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Expanded Fall Blaze set for Saturday

Fort Lewis Cycling fundraiser to feature six route options

On Sept. 25, cyclists will be seen dotting the roads and trails surrounding Durango, all in the name of supporting the Fort Lewis College Cycling Team.

The Durango Fall Blaze is back this year with six different route options, ranging from road cycling in the Animas Valley to mountain biking in Horse Gulch. The team is encouraging bike riders of all abilities to join the festivities, which include a post-ride party with food, local beer and live music.

“We'd really like to tell anyone and everyone who owns a bike, this event is for them,” said FLC Cycling director, Dave Hagen. “It's not a race. It's supported with aid stations. It's a good fun time for a good cause.”

The Fall Blaze is the cycling program’s annual fundraiser, where 100% of the proceeds support athlete scholarships as well as other operating costs of the national championship-winning program.

In previous years, the Blaze was only a road cycling event, but this year the event has expanded to offer rides for gravel cyclists and mountain bikers. Hagen says that the aim is to attract more riders from the Durango community to partake in the new routes.

“Road is limiting our segment to the (road) biking population of Durango,” he said. “Guaranteed, there are 100 times more mountain bikes in this town than there are road bikes.”

There will be six rides to choose from, all leaving from the clock tower at Fort Lewis College that morning.

The short course for road cyclists is about 37 miles with minimal climbing. The route heads north on U.S. Highway 550 until the top of Shalona Hill. There, cyclists head back to Durango on County Road 250. The 75-mile long-course will follow the same loop but then head out Florida Road to the Vallecito Dam and back.

The cycling team is capitalizing on the popularity of gravel cycling this year, where cyclists use specialized bikes similar to road bikes to tackle dirt roads and even singletrack trails. The Durango area features a variety of quiet yet challenging gravel roads for riders to use, many of which were used for the Iron Horse Bicycle Classic’s gravel event in May.

The 41-mile gravel route will begin by climbing Horse Gulch Road (County Road 237) over to County Road 234. The route will then tour a circuit of dirt roads that are all north of U.S. Highway 160, before heading back to campus via Horse Gulch Road again.

The 82-mile-long gravel ride is the longest event of this year’s Fall Blaze. It will also start and end on Horse Gulch Road, but one of the highlights of the route will be circling Vallecito Reservoir.

“I got permission to open the gate on the backside of Vallecito that day, so riders can get through,” Hagen said. “The fall colors should just be off the hook for that ride out there that day, the way things are going.”

The long route will also feature two infamous uphill sections: the Glockenspiel on County Road 502 and the Texas Creek climb on County Road 245, which will both test riders legs and lungs.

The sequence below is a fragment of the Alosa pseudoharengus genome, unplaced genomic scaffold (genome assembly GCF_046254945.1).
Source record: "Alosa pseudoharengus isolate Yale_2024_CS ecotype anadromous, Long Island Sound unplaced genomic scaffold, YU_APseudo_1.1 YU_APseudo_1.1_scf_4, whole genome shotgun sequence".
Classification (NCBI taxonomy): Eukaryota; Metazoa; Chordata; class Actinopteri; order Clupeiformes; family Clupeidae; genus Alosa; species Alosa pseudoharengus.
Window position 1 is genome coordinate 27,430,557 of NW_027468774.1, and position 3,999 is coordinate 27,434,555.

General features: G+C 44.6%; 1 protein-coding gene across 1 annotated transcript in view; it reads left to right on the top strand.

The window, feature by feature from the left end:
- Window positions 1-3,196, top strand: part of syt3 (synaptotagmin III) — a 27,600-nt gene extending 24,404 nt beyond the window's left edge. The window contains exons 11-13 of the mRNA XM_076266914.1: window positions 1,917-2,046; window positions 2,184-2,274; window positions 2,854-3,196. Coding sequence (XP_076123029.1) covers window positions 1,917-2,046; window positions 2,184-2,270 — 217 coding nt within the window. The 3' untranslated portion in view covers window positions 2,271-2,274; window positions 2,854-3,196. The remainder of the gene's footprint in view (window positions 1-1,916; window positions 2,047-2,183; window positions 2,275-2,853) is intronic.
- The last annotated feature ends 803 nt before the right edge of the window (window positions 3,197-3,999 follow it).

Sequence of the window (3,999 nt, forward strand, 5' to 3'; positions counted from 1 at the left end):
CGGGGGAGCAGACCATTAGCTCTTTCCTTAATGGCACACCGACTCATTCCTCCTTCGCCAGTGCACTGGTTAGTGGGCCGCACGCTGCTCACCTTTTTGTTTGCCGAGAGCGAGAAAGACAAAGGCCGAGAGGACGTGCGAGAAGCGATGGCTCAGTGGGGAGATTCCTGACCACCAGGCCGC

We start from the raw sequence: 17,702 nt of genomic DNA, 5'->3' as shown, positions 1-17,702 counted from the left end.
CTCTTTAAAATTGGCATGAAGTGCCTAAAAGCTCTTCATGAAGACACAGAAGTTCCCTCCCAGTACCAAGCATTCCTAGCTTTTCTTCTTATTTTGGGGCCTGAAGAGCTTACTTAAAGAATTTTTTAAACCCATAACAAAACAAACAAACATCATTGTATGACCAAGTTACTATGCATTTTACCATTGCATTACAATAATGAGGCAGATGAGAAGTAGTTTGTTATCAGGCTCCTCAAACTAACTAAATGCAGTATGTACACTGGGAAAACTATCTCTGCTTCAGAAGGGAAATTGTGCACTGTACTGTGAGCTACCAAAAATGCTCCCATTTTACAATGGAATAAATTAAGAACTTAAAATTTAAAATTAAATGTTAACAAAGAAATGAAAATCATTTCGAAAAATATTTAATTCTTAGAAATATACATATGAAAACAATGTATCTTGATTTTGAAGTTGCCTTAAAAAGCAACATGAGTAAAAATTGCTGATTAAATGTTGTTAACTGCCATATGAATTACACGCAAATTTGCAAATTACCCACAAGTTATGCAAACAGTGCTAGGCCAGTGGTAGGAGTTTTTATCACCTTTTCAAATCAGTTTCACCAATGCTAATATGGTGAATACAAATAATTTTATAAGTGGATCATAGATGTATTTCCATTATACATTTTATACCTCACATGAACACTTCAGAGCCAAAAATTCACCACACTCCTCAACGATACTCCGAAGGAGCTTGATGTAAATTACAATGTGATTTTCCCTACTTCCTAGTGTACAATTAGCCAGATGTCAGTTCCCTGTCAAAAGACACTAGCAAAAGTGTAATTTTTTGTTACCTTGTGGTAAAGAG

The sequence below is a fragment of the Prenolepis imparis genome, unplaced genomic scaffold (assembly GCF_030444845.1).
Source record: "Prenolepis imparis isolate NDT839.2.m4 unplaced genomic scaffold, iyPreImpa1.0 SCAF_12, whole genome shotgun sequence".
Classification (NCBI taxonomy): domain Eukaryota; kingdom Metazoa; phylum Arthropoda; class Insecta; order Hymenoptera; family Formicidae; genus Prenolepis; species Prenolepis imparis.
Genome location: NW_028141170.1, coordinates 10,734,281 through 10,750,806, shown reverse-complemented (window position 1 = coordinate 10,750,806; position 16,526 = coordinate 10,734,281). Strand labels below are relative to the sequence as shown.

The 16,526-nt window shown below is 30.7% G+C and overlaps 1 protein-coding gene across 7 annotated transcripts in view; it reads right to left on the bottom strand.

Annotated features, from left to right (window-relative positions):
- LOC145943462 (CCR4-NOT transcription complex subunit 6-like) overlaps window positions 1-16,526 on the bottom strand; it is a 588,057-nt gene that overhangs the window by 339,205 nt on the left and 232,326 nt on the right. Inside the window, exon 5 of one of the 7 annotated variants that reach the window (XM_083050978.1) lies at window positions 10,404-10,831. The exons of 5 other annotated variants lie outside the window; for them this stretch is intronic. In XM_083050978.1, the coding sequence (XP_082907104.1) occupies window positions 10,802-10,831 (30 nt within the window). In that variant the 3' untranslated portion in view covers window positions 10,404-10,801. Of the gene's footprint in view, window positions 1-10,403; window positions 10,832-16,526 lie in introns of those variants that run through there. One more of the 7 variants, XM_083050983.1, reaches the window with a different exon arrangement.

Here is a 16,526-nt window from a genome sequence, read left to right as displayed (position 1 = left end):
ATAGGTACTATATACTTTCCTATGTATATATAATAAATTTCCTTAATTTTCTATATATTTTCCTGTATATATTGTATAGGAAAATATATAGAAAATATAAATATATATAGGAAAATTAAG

Two mountain bike rides will complement Durango’s legacy as a mountain biking town and FLC’s legacy of being a collegiate mountain bike powerhouse.

The 17-mile long mountain bike ride will head into Horse Gulch and take riders along the Meadow, Stacey’s, Mike’s, and Cuchillo trails. Then, a big climb up Sugar trail will reward riders with a panoramic view of Durango at the top before descending Skyline trail and heading back to campus along Powerline trail.

A 31-mile mountain bike route will essentially tour the majority of the Horse Gulch and Grandview Ridge trail systems. After pedaling off the FLC campus, riders will climb the infamous Telegraph trail and make their way all the way around South Rim trail and up Crite’s Connect. After descending the steep and rocky Anasazi trail, the route follows the short-course route along Cuchillo and up and over Sugar trail back to campus.

All of the routes will be marked with navigation signs, but there are also GPX files available for riders who want to navigate with a GPS computer. Each of the routes will also have aid stations with food and water available to riders. The roads and trails being used are open to normal traffic, so riders must follow proper rules and etiquette.

Once riders arrive back to the FLC clock tower from their respective routes, there will be a taco bar as well as local beverages and live music. For those that aren’t riding, food and drinks are available for purchase.

As with any large-scale event, volunteers are always needed as well, Hagen says, and many of the people running the event are FLC athletes themselves.

“A bunch of the volunteers who are taking care of business for the Blaze are the cycling team,” he said. “They know it's their event to put on because it supports them.”

While professional cyclists and FLC alumni such as Sarah Sturm and Cole Paton will be in attendance, Hagen stresses that the Fall Blaze is not a race. It’s designed for riders of all abilities to ride together and interact, he says.

“The goal of this whole thing is just trying to get people here and riding and having a good time as a community,” he said.

Bikers interested in participating can register at https://durangofallblaze.enmotive.com/events/register/2021-durango-fall-blaze